Mustard and golden syrup-glazed gammon ham

My darling Mr Q loves ham. Just adores it. I’ll often find him crouched by the fridge in the dark, quietly folding ham into his mouth, trying not to be noticed. We probably go through hundreds of kilos of ham per year, it’s ridiculous. And expensive, if you buy the good stuff.

This week, I decided to have a go at cooking my own gammon – or confusingly, ham, as the finished baked product is called.

Having no clue what I was doing, I purchased a 2.5 kilo gammon from Tesco on a whim and bought it home. It sat on the counter while I Googled the best method to cook it. There was a ton of information out there – from overnight soaking to cooking in coca-cola or studding with cloves and slices of orange. Massive confusion ensued.

So, I decided to wing it. Sans recipe. I could remember snippets of my grandfather’s recipe, so I put what I knew to use and bluffed the rest.

How to cook a ham


Mustard and golden syrup-glazed ham

  • Pop the whole joint of gammon into a large pot of boiling water with a whole quartered onion and some whole peppercorns. Simmer away for about 45 mins (less if your gammon is smaller than mine).
  • Remove ham from the pot, but don’t discard the stock just yet.
  • Score the rind in a pretty diamond shape if you so desire, or just slash haphazardly like I did.
  • Plop the ham into a big baking dish.
  • Massage three large tablespoons of wholegrain mustard into the meat, then drizzle with three large tablespoons of golden syrup.
  • Ladle a cup of the cooking stock into the bottom of the baking dish so that steam is created when you cover with foil.
  • Cover with foil loosely and pop into the oven at 160 degrees for 1.5 hours.
  • Remove the ham from the oven and take off the foil.
  • Baste in the juices (add some more of the cooking stock if the bottom of the dish is dry)
  • Pop the ham back in the oven at 220 degrees for 30 mins.
  • Rest for five minutes, then carve!

How to cook gammon

The resulting ham was delicious, if a little salty. The only change to the recipe I’d make for next time is to heed the advice I found online about soaking the gammon overnight to remove a lot of the salt. Otherwise, it was great.

We’ve been eating the damn ham for three days now. In sandwiches, with eggs, aside salad. Mr Q has been sneaking out to the fridge to stuff wafer-thin slices into his gob. Success. But next time, I think we’ll go for the smaller gammon.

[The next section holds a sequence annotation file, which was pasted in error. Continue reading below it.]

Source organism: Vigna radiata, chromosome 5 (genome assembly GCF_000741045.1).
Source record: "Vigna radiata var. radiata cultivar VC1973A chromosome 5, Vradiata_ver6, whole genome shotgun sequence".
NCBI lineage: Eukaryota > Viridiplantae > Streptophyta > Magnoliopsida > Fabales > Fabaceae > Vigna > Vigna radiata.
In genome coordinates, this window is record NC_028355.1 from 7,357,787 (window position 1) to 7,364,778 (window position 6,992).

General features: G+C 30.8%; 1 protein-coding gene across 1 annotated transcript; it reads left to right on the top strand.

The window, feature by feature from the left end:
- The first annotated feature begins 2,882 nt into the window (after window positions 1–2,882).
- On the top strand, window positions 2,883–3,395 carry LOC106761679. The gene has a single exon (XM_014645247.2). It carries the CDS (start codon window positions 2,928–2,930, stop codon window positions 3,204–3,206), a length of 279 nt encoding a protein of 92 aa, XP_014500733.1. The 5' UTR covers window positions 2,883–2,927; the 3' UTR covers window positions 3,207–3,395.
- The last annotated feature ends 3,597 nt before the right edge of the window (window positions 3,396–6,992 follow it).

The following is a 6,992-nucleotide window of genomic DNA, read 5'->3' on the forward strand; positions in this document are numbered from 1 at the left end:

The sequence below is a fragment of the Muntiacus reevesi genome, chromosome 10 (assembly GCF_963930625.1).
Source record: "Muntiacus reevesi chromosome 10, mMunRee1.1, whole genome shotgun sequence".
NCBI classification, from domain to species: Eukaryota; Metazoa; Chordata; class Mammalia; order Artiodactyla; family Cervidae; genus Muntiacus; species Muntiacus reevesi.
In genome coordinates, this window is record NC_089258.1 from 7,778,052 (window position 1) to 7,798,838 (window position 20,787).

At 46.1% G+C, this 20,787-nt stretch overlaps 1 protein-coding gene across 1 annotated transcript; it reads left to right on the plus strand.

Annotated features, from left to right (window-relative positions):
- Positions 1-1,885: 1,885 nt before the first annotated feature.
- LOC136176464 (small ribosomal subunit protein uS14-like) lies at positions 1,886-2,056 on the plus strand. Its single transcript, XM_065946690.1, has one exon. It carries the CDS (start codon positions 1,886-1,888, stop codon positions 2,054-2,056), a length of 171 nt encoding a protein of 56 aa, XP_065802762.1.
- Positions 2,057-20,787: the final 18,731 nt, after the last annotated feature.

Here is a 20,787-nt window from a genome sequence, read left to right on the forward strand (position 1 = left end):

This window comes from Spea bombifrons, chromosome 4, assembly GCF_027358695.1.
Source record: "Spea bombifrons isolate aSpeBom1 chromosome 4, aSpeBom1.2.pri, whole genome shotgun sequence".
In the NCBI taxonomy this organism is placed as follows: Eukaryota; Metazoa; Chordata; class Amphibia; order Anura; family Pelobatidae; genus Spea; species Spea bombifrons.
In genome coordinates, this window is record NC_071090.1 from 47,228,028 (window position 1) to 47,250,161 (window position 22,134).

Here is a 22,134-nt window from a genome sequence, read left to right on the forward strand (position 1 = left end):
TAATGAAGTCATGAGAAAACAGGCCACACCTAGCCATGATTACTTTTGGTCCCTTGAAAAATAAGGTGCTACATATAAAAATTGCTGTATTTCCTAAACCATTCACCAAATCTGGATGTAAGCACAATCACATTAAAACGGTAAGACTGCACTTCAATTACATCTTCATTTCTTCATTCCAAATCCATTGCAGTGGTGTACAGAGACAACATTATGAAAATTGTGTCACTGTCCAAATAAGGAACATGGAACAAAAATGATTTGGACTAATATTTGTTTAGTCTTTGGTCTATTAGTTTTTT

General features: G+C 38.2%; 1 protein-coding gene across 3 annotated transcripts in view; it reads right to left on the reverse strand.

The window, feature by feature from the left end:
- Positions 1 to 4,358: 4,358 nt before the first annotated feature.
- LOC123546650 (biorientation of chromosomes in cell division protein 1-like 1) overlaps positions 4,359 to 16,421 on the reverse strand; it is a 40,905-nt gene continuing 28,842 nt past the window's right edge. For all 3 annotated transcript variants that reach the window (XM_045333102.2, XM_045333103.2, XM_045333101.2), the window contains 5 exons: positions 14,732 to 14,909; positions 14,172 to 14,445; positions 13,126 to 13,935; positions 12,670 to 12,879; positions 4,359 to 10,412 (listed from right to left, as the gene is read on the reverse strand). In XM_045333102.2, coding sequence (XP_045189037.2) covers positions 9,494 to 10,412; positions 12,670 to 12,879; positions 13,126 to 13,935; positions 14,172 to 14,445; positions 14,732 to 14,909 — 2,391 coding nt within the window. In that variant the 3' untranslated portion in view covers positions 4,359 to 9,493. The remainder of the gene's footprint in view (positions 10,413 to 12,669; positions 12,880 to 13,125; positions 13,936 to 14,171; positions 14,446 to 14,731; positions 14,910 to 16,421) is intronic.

23 thoughts on “Mustard and golden syrup-glazed gammon ham

  1. 2.5 kilo!

    Wow, that’s a lot of ham to start with – you are very brave.

    I am right this minute testing out a recipe for putting gammon in a slow cooker with brown sugar underneath it and on top of it.

    If anyone is feeling inspired – Co-op are selling 1.1kilo gammons for £5 (hence my ham-cooking), usually £10.

  2. I love gammon – part of Christmas is going home to my parents and hacking off slabs of my mum’s gigantic ham joint to go with home made bread and cheese after a night down the local with my brothers!
    I think it is possible to get gammon joints that don’t need soaking or are pre-soaked – depends on if it is supermarket or a butcher maybe. I definitely made the mistake once and didn’t soak, and had a very very salty joint.
    The recipe I know of uses a coating of dijon mustard mixed with honey, and then rolled around on a plate of demarera sugar with a touch of cinnamon (too much cinnamon blasts all other flavours out of the water I’ve learnt to my cost!!)

    Your pictures are making my mouth water and looking forward to Christmas!

  3. I’m with Mr Q. That ham looks truly delicious. I also love to eat roast ham cold from the fridge a day or two after it was cooked, with some pickled onions, yum. I have a recipe that roasts the ham with fresh peaches which is also nice. Oh and thanks for dropping by my blog, hope you drop by again soon.

  4. Ah the sneaky fridge snack, is there any tastier sort? Will have to try this recipe out next time I bring some gammon home from the supermarket. Thanks!

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